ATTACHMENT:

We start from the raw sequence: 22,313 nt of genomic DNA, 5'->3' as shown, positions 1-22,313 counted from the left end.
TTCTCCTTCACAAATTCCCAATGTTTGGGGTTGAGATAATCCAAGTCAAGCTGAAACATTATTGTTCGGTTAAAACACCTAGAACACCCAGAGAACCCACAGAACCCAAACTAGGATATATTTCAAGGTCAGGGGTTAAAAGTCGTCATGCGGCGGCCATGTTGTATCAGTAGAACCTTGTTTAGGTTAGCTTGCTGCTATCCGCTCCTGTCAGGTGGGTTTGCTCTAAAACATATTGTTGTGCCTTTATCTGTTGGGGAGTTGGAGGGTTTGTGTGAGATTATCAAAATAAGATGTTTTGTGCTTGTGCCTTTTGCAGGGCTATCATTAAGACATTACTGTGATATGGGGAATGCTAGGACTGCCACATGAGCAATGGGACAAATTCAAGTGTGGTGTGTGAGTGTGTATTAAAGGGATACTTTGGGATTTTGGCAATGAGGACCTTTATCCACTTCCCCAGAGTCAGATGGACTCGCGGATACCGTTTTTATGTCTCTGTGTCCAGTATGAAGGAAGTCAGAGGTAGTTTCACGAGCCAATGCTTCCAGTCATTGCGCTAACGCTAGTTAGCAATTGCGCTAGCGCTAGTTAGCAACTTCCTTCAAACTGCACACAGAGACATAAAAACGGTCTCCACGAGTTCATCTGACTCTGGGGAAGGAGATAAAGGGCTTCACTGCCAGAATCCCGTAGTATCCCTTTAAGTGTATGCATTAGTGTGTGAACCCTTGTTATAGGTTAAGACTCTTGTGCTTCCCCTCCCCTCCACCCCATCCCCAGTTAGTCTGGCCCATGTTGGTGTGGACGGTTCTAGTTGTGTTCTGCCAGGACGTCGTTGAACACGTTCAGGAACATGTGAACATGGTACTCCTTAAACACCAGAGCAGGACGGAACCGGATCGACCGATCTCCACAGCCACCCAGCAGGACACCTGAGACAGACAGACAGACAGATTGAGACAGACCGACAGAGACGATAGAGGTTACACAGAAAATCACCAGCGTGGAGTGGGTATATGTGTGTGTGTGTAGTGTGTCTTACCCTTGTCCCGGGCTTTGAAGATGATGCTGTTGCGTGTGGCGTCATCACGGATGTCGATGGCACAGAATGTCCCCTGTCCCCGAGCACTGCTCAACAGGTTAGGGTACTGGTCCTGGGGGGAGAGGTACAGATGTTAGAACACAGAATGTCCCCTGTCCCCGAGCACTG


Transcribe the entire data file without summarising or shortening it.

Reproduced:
We start from the raw sequence: 22,313 nt of genomic DNA, 5'->3' as shown, positions 1-22,313 counted from the left end.
TTCTCCTTCACAAATTCCCAATGTTTGGGGTTGAGATAATCCAAGTCAAGCTGAAACATTATTGTTCGGTTAAAACACCTAGAACACCCAGAGAACCCACAGAACCCAAACTAGGATATATTTCAAGGTCAGGGGTTAAAAGTCGTCATGCGGCGGCCATGTTGTATCAGTAGAACCTTGTTTAGGTTAGCTTGCTGCTATCCGCTCCTGTCAGGTGGGTTTGCTCTAAAACATATTGTTGTGCCTTTATCTGTTGGGGAGTTGGAGGGTTTGTGTGAGATTATCAAAATAAGATGTTTTGTGCTTGTGCCTTTTGCAGGGCTATCATTAAGACATTACTGTGATATGGGGAATGCTAGGACTGCCACATGAGCAATGGGACAAATTCAAGTGTGGTGTGTGAGTGTGTATTAAAGGGATACTTTGGGATTTTGGCAATGAGGACCTTTATCCACTTCCCCAGAGTCAGATGGACTCGCGGATACCGTTTTTATGTCTCTGTGTCCAGTATGAAGGAAGTCAGAGGTAGTTTCACGAGCCAATGCTTCCAGTCATTGCGCTAACGCTAGTTAGCAATTGCGCTAGCGCTAGTTAGCAACTTCCTTCAAACTGCACACAGAGACATAAAAACGGTCTCCACGAGTTCATCTGACTCTGGGGAAGGAGATAAAGGGCTTCACTGCCAGAATCCCGTAGTATCCCTTTAAGTGTATGCATTAGTGTGTGAACCCTTGTTATAGGTTAAGACTCTTGTGCTTCCCCTCCCCTCCACCCCATCCCCAGTTAGTCTGGCCCATGTTGGTGTGGACGGTTCTAGTTGTGTTCTGCCAGGACGTCGTTGAACACGTTCAGGAACATGTGAACATGGTACTCCTTAAACACCAGAGCAGGACGGAACCGGATCGACCGATCTCCACAGCCACCCAGCAGGACACCTGAGACAGACAGACAGACAGATTGAGACAGACCGACAGAGACGATAGAGGTTACACAGAAAATCACCAGCGTGGAGTGGGTATATGTGTGTGTGTGTAGTGTGTCTTACCCTTGTCCCGGGCTTTGAAGATGATGCTGTTGCGTGTGGCGTCATCACGGATGTCGATGGCACAGAATGTCCCCTGTCCCCGAGCACTGCTCAACAGGTTAGGGTACTGGTCCTGGGGGGAGAGGTACAGATGTTAGAACACAGAATGTCCCCTGTCCCCGAGCACTG